An AR-15 rifle on display at the 2024 SHOT Show in Las Vegas, Nevada
An AR-15 rifle on display at the 2024 SHOT Show in Las Vegas, Nevada / Stephen Gutowski

Analysis: Why Gun-Rights Litigants Keep Losing Hardware Ban Challenges [Member Exclusive]

A federal appeals court last week dealt gun-rights advocates another blow in a lawsuit over a state arms ban.

The way states and the federal courts that oversee them have ideologically segregated themselves in the modern era of hyperpolarization means the losses are likely to continue piling up. That means a circuit split is unlikely to occur anytime soon. In turn, that reduces the chances the Supreme Court weighs in–though not to zero.

The Boston-based First Circuit Court of Appeals is the latest to uphold a modern gun hardware ban. A three-judge panel unanimously upheld Rhode Island’s total ban on “large capacity magazines” (LCMs) capable of holding more than ten rounds. The panel determined the prohibition fits within the country’s historical tradition of arms regulation.

“The justification for the law is a public safety concern comparable to the concerns justifying the historical regulation of gunpowder storage and of weapons like sawed-off shotguns, Bowie knives, M-16s and the like,” Judge William Kayatta, a Barack Obama appointee, wrote in Ocean State Tactical v. Rhode Island. “The analogical ‘how’ and ‘why’ inquiry that Bruen calls for therefore strongly points in the direction of finding that Rhode Island’s LCM ban does not violate the Second Amendment.”

That reading of the history has become commonplace among the federal judges who have upheld hardware bans in similar lawsuits.

Its basic formulation essentially states that even though there are no “directly on-point” traditions, as Judge Kayatta put it, of regulating arms like magazines and semi-automatic rifles around the time of the Founding, “unprecedented societal concerns” tied to these arms warrants “a more nuanced approach” to the historical analysis required by Bruen.

Under this more nuanced approach, judges have analogized more loosely to laws beyond the time of the Founding. This has typically involved pointing to things like late nineteenth-century Bowie knife bans or America’s first federal gun-control laws arriving in the twentieth century as evidence of a tradition of regulation brought about by new societal harms allegedly caused by technological innovations in commonly available weaponry.

These analyses have also tended to downplay the burden modern hardware bans place on the right of self-defense by declaring that popular rifles like the AR-15 or firearms equipped with magazines capable of holding more than ten rounds are “rarely” needed in self-defense situations. This looser reading of history and the purportedly modest self-defense burden have formed the basis for upholding modern arms bans.

Gun-rights advocates have heavily criticized this type of application of the history and tradition test as a misreading (intentional or otherwise) of the Supreme Court’s guidance in Heller and Bruen. However, thus far, such complaints have not met many sympathetic ears in court, particularly at the appellate level.

It’s also likely to remain that way based on a simple fact of political geography.

Bans on AR-15s and magazine capacity are currently concentrated among just a dozen or so progressive-leaning states. Those states, in turn, fall within just a few federal appeals court circuits—primarily the First, Second, Third, and Ninth—which have a track record of being more prone to uphold gun restrictions than other circuits.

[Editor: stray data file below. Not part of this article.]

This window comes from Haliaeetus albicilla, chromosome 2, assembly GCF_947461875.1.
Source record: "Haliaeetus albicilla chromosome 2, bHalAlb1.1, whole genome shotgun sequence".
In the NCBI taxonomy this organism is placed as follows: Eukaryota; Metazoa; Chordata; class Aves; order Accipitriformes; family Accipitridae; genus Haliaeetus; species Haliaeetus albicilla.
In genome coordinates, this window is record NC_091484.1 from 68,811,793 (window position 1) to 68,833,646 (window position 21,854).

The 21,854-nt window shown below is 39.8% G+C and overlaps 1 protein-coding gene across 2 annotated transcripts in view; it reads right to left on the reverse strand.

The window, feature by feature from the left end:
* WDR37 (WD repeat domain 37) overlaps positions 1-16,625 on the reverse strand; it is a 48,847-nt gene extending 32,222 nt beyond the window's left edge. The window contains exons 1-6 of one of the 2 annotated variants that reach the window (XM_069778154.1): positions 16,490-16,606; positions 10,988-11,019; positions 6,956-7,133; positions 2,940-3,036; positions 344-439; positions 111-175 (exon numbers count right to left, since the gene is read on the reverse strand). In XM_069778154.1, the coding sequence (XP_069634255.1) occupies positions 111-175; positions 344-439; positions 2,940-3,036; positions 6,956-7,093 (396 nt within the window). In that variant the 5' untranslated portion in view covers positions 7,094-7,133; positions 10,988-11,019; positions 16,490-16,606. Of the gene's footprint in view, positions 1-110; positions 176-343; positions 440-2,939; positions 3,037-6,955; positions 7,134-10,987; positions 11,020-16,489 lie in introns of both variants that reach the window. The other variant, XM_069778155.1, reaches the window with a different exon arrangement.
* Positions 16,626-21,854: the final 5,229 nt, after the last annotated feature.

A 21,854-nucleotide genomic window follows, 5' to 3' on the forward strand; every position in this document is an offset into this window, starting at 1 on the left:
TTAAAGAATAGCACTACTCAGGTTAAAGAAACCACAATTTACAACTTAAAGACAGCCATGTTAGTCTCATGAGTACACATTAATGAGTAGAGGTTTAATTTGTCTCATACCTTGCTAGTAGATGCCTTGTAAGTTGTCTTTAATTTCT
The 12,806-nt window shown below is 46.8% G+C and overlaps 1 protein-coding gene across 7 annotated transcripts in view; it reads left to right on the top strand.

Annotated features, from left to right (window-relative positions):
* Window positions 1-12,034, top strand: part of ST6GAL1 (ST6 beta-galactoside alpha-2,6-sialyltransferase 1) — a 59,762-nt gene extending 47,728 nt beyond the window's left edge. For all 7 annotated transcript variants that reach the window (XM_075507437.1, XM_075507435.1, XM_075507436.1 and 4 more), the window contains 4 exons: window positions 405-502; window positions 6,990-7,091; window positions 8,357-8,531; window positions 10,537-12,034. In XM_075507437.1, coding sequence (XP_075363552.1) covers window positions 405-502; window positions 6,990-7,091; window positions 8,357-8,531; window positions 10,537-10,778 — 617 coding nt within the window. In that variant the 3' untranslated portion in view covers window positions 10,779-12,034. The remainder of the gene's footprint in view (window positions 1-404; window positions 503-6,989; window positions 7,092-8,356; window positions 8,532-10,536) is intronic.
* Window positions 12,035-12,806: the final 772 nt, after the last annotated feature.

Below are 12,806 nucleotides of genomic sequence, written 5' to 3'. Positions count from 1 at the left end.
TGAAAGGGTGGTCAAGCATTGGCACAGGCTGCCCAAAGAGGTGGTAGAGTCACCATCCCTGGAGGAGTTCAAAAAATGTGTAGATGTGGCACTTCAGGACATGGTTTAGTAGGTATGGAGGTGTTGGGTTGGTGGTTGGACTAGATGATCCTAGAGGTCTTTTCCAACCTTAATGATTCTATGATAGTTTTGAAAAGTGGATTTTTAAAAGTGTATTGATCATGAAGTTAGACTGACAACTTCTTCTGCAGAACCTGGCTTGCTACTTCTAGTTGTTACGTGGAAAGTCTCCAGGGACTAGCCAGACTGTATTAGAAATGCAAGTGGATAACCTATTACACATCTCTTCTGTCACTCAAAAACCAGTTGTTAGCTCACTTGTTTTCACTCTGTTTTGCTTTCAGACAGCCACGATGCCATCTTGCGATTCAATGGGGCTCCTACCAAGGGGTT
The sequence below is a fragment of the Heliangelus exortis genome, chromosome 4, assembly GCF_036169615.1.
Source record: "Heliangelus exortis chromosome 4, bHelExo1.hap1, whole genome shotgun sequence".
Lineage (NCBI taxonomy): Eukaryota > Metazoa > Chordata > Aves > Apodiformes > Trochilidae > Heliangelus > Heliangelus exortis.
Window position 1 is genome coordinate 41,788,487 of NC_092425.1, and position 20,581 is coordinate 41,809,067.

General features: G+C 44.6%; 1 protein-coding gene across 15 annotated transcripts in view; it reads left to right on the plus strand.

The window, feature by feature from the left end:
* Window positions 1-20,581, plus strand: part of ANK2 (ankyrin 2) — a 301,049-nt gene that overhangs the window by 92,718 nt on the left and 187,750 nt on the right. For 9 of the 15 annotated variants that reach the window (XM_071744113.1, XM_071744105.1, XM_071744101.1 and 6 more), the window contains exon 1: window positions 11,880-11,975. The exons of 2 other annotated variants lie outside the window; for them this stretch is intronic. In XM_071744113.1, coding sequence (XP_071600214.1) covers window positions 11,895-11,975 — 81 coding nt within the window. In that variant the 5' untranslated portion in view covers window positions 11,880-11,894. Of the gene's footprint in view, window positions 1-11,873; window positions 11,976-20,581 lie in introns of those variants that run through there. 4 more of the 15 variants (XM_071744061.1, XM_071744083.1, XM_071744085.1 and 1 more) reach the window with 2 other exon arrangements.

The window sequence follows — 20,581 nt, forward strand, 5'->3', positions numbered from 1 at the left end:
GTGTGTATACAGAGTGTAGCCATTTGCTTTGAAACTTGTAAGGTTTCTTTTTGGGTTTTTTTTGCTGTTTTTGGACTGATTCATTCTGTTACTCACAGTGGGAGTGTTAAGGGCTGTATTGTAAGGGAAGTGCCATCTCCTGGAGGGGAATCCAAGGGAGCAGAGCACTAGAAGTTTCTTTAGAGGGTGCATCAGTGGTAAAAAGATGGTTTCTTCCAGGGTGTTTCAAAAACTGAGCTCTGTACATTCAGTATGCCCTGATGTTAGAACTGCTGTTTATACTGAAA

There have only been three federal appeals court decisions dealing with hardware bans since Bruen. Two out of the First and Seventh Circuits have upheld bans, while a lone Ninth Circuit panel struck down Hawaii’s butterfly knife ban. Yet even that one appellate win, on non-firearms related hardware no less, is now in question after another Ninth Circuit panel vacated it to rehear the case en banc (a sign that bodes poorly for gun-rights advocates if history is any guide).

More hardware ban rulings will probably come soon from federal appeals courts elsewhere. However, once again, it does not look good for gun-rights advocates. The Third Circuit heard oral arguments last Monday in an appeal of the lower court decision upholding Delaware’s ban on AR-15s and magazines capable of holding more than 17 rounds. Oral arguments suggest the judges are skeptical of overturning the decision.

Meanwhile, an en banc panel of the Fourth Circuit just recently took the highly unusual step of agreeing to hear a lawsuit over Maryland’s “assault weapon” ban before the three-judge panel that previously heard the case could even issue an opinion—a move that signals yet another outcome gun-rights advocates are unlikely to be happy with.

Gun-rigths activists may still be able to secure lower court wins here and there or the occasional favorable panel decision. But the simple fact of the geographical sorting that has taken place with hardware bans means it’s difficult to see a circuit split ever emerging on the question. Meanwhile, judges in jurisdictions more receptive to hardware bans have coalesced around a common analytical framework for upholding them.

Until the Supreme Court steps in and says otherwise, those decisions will likely continue to set the standard for the constitutionality of modern gun bans. The Court can always take up a hardware ban case if it feels its direction isn’t being followed. But the lack of a circuit split, combined with the numerous other Second Amendment questions it is teed up to answer, may lead them to put the issue on the back burner.

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Created by potrace 1.16, written by Peter Selinger 2001-2019

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Created by potrace 1.16, written by Peter Selinger 2001-2019

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